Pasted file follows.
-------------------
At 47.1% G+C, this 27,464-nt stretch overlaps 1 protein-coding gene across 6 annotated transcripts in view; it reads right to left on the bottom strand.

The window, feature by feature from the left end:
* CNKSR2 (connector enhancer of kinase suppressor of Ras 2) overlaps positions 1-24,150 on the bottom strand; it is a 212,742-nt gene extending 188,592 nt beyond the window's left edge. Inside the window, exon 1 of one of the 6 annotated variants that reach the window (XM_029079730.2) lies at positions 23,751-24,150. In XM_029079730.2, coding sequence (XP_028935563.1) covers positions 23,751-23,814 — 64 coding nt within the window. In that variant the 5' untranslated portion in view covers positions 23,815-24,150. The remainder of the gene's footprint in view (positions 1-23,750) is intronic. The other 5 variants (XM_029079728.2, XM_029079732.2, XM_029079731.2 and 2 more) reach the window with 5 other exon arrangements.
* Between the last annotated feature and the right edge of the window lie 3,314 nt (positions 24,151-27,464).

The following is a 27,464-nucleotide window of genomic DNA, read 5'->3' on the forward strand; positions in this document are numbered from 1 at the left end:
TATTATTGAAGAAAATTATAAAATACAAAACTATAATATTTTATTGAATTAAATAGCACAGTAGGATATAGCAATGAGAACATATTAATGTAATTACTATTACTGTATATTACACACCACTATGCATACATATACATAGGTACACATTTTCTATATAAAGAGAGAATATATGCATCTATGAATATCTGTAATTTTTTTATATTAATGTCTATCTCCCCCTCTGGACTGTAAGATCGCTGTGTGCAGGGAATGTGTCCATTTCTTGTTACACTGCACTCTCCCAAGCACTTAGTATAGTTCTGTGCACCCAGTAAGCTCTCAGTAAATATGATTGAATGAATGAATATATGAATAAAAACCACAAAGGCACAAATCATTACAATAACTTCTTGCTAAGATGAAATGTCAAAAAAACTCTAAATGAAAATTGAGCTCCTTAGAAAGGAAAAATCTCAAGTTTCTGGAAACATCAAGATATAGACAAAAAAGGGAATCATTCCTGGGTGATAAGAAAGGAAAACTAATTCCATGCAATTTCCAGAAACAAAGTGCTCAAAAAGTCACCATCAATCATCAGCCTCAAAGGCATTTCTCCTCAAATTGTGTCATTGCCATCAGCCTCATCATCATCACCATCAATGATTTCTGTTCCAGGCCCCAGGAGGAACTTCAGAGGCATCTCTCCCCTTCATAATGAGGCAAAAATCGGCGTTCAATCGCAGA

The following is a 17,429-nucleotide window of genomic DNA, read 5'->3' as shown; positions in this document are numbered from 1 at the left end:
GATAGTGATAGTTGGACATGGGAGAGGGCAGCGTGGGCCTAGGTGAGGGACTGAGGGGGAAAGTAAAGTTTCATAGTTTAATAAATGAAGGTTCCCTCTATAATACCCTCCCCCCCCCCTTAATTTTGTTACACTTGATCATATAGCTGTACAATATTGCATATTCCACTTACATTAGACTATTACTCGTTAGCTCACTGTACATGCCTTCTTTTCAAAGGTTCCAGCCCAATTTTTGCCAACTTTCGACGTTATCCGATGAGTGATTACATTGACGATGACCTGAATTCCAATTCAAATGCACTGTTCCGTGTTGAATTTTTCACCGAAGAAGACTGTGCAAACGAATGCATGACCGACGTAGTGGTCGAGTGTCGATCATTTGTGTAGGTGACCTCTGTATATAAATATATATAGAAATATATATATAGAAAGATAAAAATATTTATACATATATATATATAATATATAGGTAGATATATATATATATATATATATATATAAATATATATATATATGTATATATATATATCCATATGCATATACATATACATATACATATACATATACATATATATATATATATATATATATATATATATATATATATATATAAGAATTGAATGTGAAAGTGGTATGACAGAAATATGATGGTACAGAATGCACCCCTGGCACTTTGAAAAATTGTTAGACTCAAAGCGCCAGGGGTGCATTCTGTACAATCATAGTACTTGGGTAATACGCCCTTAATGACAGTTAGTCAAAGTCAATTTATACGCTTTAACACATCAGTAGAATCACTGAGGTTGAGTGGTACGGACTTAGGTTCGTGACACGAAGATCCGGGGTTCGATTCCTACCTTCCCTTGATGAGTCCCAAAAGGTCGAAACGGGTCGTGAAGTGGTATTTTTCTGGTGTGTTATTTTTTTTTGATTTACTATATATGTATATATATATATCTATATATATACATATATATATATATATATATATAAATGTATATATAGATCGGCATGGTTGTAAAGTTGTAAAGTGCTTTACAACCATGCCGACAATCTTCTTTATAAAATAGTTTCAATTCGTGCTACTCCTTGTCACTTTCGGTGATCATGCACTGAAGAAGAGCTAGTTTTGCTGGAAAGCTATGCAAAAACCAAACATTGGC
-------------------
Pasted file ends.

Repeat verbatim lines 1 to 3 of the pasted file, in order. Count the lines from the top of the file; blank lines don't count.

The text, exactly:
At 47.1% G+C, this 27,464-nt stretch overlaps 1 protein-coding gene across 6 annotated transcripts in view; it reads right to left on the bottom strand.

The window, feature by feature from the left end:
* CNKSR2 (connector enhancer of kinase suppressor of Ras 2) overlaps positions 1-24,150 on the bottom strand; it is a 212,742-nt gene extending 188,592 nt beyond the window's left edge. Inside the window, exon 1 of one of the 6 annotated variants that reach the window (XM_029079730.2) lies at positions 23,751-24,150. In XM_029079730.2, coding sequence (XP_028935563.1) covers positions 23,751-23,814 — 64 coding nt within the window. In that variant the 5' untranslated portion in view covers positions 23,815-24,150. The remainder of the gene's footprint in view (positions 1-23,750) is intronic. The other 5 variants (XM_029079728.2, XM_029079732.2, XM_029079731.2 and 2 more) reach the window with 5 other exon arrangements.